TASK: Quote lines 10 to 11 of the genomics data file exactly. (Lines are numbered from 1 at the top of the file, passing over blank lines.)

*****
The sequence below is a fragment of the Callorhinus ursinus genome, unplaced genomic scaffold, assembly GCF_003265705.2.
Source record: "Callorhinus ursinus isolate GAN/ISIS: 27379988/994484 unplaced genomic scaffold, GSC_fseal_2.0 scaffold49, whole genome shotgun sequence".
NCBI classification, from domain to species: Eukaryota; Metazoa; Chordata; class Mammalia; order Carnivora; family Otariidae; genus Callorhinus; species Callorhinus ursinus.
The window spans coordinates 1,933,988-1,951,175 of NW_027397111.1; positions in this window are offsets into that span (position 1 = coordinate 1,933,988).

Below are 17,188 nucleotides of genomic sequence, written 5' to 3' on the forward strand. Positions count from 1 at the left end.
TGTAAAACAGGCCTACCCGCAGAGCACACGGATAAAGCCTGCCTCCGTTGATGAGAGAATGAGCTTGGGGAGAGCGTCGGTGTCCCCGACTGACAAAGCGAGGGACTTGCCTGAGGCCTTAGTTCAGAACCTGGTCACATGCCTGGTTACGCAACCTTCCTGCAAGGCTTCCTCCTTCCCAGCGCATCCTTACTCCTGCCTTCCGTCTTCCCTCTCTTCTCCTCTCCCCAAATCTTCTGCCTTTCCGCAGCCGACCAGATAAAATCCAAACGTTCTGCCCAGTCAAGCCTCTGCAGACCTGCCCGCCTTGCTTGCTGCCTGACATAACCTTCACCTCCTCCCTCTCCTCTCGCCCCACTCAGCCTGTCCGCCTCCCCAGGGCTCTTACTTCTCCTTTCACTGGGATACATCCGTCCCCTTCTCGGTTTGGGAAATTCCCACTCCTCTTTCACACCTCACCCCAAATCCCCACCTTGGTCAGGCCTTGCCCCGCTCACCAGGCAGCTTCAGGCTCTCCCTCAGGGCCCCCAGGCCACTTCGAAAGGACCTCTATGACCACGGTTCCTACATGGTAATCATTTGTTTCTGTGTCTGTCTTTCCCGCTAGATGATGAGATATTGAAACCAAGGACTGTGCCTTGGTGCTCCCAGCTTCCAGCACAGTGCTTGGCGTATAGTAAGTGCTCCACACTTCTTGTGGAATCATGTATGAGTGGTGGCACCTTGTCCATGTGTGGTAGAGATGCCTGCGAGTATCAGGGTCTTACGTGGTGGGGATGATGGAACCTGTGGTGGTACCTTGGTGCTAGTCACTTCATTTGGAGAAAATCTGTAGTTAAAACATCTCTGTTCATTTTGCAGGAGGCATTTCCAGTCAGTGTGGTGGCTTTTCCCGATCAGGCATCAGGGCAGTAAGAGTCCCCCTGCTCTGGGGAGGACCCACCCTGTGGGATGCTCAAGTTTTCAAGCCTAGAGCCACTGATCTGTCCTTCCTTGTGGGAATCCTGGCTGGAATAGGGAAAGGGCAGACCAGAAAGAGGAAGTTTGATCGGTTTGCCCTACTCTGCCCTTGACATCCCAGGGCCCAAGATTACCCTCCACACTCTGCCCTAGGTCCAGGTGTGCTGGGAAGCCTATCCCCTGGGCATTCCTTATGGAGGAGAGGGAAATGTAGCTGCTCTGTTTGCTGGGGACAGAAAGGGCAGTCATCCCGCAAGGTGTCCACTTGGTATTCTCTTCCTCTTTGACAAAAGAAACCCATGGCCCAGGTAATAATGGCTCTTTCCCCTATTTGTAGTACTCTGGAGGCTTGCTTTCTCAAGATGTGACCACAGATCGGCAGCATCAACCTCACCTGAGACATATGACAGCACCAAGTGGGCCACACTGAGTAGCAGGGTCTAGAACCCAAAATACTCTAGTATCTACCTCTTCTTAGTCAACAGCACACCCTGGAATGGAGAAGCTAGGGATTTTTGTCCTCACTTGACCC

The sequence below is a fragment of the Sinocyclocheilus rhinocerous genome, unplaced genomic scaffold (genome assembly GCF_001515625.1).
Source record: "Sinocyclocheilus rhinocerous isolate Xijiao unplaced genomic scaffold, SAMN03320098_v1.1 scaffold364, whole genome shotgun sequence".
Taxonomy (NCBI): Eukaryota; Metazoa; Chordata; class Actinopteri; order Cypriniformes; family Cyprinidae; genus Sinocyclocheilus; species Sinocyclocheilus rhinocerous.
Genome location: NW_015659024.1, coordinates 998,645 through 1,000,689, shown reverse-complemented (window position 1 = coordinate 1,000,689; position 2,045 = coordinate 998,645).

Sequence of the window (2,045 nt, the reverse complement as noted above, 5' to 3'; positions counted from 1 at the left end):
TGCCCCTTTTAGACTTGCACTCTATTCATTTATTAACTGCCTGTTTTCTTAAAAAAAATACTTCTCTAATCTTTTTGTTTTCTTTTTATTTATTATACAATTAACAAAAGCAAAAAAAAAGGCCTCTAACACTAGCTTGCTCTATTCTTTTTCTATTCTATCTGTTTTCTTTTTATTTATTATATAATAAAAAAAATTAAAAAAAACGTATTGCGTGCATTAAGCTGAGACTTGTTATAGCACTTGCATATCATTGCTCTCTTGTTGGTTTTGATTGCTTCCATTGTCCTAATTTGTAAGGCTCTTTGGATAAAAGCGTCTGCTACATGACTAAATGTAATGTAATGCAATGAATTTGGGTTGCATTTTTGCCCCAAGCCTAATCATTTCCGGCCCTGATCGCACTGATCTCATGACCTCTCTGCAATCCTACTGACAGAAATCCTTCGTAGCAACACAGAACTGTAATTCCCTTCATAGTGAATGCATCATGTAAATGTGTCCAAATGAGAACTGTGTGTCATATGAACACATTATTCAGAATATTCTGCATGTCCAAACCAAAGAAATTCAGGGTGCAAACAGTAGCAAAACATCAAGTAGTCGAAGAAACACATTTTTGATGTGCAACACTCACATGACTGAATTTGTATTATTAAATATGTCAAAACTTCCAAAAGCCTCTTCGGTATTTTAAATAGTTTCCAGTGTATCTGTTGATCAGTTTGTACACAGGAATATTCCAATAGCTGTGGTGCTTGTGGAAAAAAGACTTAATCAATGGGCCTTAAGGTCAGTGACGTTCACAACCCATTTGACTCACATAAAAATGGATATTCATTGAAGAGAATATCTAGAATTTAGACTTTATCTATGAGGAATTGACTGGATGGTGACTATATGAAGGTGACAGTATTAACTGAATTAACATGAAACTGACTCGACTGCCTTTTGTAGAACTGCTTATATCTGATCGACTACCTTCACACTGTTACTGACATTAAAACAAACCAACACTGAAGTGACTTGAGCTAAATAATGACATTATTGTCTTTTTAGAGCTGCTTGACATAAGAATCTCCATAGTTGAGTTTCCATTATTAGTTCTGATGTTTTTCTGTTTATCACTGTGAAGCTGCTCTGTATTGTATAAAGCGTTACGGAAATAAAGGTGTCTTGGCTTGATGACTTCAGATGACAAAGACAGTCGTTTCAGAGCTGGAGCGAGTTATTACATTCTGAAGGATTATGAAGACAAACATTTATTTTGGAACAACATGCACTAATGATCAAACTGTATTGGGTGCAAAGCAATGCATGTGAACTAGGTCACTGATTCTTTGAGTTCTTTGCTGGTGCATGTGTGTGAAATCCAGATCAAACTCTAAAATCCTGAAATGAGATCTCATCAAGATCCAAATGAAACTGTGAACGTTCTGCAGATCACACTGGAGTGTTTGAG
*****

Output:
Genome location: NW_015659024.1, coordinates 998,645 through 1,000,689, shown reverse-complemented (window position 1 = coordinate 1,000,689; position 2,045 = coordinate 998,645).

Sequence of the window (2,045 nt, the reverse complement as noted above, 5' to 3'; positions counted from 1 at the left end):